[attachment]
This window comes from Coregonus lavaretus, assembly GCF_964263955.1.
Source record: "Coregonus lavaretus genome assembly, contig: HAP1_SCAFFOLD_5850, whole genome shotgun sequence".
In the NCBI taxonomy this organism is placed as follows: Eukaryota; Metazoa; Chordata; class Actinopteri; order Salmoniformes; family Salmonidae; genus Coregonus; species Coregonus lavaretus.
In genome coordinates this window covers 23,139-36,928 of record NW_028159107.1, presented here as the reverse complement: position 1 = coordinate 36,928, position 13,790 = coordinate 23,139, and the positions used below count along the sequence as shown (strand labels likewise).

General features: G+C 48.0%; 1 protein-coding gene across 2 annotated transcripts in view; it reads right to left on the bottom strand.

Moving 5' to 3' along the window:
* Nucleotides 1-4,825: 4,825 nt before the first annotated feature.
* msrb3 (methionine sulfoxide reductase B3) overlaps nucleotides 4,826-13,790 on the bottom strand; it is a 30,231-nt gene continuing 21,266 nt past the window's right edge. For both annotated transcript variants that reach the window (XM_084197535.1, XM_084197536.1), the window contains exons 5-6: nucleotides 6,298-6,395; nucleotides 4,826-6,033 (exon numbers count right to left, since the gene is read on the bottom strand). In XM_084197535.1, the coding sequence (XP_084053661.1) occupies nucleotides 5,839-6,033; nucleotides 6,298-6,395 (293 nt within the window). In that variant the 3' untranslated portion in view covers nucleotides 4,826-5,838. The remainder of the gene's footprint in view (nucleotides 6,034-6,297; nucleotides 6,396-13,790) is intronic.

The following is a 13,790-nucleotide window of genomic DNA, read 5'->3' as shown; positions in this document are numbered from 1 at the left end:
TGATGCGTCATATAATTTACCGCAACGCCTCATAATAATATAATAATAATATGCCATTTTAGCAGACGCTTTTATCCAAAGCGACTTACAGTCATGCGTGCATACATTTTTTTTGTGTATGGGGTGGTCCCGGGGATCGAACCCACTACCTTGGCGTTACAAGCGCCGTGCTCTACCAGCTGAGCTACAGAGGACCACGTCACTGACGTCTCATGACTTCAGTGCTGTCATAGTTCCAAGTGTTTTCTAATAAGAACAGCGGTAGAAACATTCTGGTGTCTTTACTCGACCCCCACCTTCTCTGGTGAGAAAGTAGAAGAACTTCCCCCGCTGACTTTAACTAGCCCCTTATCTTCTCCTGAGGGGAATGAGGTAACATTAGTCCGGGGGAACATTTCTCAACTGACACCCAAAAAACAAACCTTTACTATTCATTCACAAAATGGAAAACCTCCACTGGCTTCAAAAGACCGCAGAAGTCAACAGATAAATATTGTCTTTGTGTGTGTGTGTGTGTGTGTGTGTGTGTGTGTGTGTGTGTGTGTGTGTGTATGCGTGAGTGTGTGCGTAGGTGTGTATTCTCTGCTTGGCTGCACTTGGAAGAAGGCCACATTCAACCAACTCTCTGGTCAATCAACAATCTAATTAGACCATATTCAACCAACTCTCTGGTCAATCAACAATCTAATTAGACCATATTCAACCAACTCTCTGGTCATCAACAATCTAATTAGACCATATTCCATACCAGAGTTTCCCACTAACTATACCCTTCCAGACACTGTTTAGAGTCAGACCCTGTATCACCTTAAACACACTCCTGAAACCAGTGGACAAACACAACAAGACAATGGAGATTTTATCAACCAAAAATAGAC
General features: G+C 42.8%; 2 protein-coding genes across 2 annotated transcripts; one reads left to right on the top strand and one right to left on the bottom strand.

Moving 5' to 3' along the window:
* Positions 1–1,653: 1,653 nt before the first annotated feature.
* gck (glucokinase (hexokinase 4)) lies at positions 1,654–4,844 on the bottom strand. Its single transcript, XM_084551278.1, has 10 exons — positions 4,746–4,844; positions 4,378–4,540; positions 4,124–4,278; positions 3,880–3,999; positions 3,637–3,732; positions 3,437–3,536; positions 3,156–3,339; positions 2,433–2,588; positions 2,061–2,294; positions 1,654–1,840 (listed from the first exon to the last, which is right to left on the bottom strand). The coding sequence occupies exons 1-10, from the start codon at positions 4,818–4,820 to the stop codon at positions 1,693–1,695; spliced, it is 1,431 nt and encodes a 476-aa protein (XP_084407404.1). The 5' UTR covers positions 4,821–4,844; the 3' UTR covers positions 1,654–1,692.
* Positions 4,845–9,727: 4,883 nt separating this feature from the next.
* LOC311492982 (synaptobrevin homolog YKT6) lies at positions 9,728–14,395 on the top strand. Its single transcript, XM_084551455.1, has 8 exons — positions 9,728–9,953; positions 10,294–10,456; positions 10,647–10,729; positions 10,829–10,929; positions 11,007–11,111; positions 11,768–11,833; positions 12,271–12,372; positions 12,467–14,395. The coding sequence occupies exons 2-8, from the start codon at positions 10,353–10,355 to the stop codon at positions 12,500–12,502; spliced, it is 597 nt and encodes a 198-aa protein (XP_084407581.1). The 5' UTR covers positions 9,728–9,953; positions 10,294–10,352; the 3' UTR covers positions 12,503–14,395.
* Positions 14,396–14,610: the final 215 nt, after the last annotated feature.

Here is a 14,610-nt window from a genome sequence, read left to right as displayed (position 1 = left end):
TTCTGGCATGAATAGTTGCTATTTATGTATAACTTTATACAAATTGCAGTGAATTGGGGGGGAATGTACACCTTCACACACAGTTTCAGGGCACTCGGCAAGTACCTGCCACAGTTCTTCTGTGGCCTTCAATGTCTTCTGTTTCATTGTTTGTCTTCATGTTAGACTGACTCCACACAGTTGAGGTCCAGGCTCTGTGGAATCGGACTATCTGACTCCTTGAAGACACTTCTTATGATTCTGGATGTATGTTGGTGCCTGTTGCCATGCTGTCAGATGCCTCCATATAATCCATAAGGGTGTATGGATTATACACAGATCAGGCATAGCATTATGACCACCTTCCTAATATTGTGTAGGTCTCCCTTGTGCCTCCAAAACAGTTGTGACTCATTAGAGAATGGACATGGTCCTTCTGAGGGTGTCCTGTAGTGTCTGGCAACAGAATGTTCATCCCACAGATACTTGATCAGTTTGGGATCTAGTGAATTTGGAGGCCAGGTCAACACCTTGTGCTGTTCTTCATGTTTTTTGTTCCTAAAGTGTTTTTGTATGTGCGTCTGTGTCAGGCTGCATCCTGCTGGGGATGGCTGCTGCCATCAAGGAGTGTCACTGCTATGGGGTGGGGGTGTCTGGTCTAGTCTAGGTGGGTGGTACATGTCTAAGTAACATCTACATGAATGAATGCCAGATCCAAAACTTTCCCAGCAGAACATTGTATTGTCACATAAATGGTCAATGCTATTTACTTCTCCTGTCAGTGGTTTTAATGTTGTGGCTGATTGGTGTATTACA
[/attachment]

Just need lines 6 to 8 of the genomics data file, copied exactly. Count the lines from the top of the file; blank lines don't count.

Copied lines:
Moving 5' to 3' along the window:
* Nucleotides 1-4,825: 4,825 nt before the first annotated feature.
* msrb3 (methionine sulfoxide reductase B3) overlaps nucleotides 4,826-13,790 on the bottom strand; it is a 30,231-nt gene continuing 21,266 nt past the window's right edge. For both annotated transcript variants that reach the window (XM_084197535.1, XM_084197536.1), the window contains exons 5-6: nucleotides 6,298-6,395; nucleotides 4,826-6,033 (exon numbers count right to left, since the gene is read on the bottom strand). In XM_084197535.1, the coding sequence (XP_084053661.1) occupies nucleotides 5,839-6,033; nucleotides 6,298-6,395 (293 nt within the window). In that variant the 3' untranslated portion in view covers nucleotides 4,826-5,838. The remainder of the gene's footprint in view (nucleotides 6,034-6,297; nucleotides 6,396-13,790) is intronic.